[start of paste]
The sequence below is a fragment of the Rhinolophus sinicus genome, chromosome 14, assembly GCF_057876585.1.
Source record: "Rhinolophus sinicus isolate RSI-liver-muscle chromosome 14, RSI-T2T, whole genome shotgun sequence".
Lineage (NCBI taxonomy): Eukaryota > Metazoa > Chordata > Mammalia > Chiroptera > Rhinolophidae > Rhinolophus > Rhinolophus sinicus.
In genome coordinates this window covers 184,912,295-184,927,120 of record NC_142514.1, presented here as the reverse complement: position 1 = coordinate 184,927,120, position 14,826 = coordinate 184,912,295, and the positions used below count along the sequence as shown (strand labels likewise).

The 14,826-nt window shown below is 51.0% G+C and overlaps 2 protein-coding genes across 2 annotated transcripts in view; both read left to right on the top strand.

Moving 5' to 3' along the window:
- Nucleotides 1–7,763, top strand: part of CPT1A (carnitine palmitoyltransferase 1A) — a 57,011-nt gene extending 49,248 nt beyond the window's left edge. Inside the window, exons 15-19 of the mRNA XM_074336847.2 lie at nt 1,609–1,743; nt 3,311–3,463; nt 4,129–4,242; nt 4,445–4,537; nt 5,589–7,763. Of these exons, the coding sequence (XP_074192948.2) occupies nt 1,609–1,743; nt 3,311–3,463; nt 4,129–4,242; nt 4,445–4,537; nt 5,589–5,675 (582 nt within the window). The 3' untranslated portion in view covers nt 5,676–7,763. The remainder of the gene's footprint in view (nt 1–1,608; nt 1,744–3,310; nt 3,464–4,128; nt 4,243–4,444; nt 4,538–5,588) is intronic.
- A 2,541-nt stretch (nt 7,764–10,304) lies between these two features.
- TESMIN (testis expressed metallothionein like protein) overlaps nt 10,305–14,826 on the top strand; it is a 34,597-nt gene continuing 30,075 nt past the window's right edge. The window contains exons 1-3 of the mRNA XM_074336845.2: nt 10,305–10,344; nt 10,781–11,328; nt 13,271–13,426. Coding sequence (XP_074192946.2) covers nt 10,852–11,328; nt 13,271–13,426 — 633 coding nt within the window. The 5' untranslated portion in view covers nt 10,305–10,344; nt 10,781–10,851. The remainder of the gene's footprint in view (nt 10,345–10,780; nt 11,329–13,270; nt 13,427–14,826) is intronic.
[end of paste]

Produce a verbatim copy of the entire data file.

The sequence below is a fragment of the Rhinolophus sinicus genome, chromosome 14, assembly GCF_057876585.1.
Source record: "Rhinolophus sinicus isolate RSI-liver-muscle chromosome 14, RSI-T2T, whole genome shotgun sequence".
Lineage (NCBI taxonomy): Eukaryota > Metazoa > Chordata > Mammalia > Chiroptera > Rhinolophidae > Rhinolophus > Rhinolophus sinicus.
In genome coordinates this window covers 184,912,295-184,927,120 of record NC_142514.1, presented here as the reverse complement: position 1 = coordinate 184,927,120, position 14,826 = coordinate 184,912,295, and the positions used below count along the sequence as shown (strand labels likewise).

The 14,826-nt window shown below is 51.0% G+C and overlaps 2 protein-coding genes across 2 annotated transcripts in view; both read left to right on the top strand.

Moving 5' to 3' along the window:
- Nucleotides 1–7,763, top strand: part of CPT1A (carnitine palmitoyltransferase 1A) — a 57,011-nt gene extending 49,248 nt beyond the window's left edge. Inside the window, exons 15-19 of the mRNA XM_074336847.2 lie at nt 1,609–1,743; nt 3,311–3,463; nt 4,129–4,242; nt 4,445–4,537; nt 5,589–7,763. Of these exons, the coding sequence (XP_074192948.2) occupies nt 1,609–1,743; nt 3,311–3,463; nt 4,129–4,242; nt 4,445–4,537; nt 5,589–5,675 (582 nt within the window). The 3' untranslated portion in view covers nt 5,676–7,763. The remainder of the gene's footprint in view (nt 1–1,608; nt 1,744–3,310; nt 3,464–4,128; nt 4,243–4,444; nt 4,538–5,588) is intronic.
- A 2,541-nt stretch (nt 7,764–10,304) lies between these two features.
- TESMIN (testis expressed metallothionein like protein) overlaps nt 10,305–14,826 on the top strand; it is a 34,597-nt gene continuing 30,075 nt past the window's right edge. The window contains exons 1-3 of the mRNA XM_074336845.2: nt 10,305–10,344; nt 10,781–11,328; nt 13,271–13,426. Coding sequence (XP_074192946.2) covers nt 10,852–11,328; nt 13,271–13,426 — 633 coding nt within the window. The 5' untranslated portion in view covers nt 10,305–10,344; nt 10,781–10,851. The remainder of the gene's footprint in view (nt 10,345–10,780; nt 11,329–13,270; nt 13,427–14,826) is intronic.